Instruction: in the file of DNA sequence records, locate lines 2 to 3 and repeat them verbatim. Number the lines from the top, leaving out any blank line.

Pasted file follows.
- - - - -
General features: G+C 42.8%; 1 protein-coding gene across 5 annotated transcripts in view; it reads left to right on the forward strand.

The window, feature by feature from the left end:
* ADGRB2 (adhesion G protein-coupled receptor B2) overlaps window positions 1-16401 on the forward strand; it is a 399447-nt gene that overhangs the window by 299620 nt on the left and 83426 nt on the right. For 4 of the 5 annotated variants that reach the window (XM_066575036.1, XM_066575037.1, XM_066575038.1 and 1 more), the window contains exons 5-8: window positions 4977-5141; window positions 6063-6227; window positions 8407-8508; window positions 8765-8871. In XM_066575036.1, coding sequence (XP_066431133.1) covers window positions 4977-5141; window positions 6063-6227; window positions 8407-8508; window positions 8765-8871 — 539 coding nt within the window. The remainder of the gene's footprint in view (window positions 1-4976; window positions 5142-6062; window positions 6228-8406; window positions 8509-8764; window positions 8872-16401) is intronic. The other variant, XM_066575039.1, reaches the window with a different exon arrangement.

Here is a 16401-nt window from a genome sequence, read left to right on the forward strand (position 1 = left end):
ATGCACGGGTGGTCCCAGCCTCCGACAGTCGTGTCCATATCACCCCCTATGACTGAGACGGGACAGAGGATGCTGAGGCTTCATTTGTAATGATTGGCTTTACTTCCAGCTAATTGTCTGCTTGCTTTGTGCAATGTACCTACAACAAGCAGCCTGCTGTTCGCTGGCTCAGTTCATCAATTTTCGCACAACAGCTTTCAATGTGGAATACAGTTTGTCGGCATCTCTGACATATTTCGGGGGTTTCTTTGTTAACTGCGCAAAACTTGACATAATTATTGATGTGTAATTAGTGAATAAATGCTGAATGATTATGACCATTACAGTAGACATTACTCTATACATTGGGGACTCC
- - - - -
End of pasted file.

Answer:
The window, feature by feature from the left end:
* ADGRB2 (adhesion G protein-coupled receptor B2) overlaps window positions 1-16401 on the forward strand; it is a 399447-nt gene that overhangs the window by 299620 nt on the left and 83426 nt on the right. For 4 of the 5 annotated variants that reach the window (XM_066575036.1, XM_066575037.1, XM_066575038.1 and 1 more), the window contains exons 5-8: window positions 4977-5141; window positions 6063-6227; window positions 8407-8508; window positions 8765-8871. In XM_066575036.1, coding sequence (XP_066431133.1) covers window positions 4977-5141; window positions 6063-6227; window positions 8407-8508; window positions 8765-8871 — 539 coding nt within the window. The remainder of the gene's footprint in view (window positions 1-4976; window positions 5142-6062; window positions 6228-8406; window positions 8509-8764; window positions 8872-16401) is intronic. The other variant, XM_066575039.1, reaches the window with a different exon arrangement.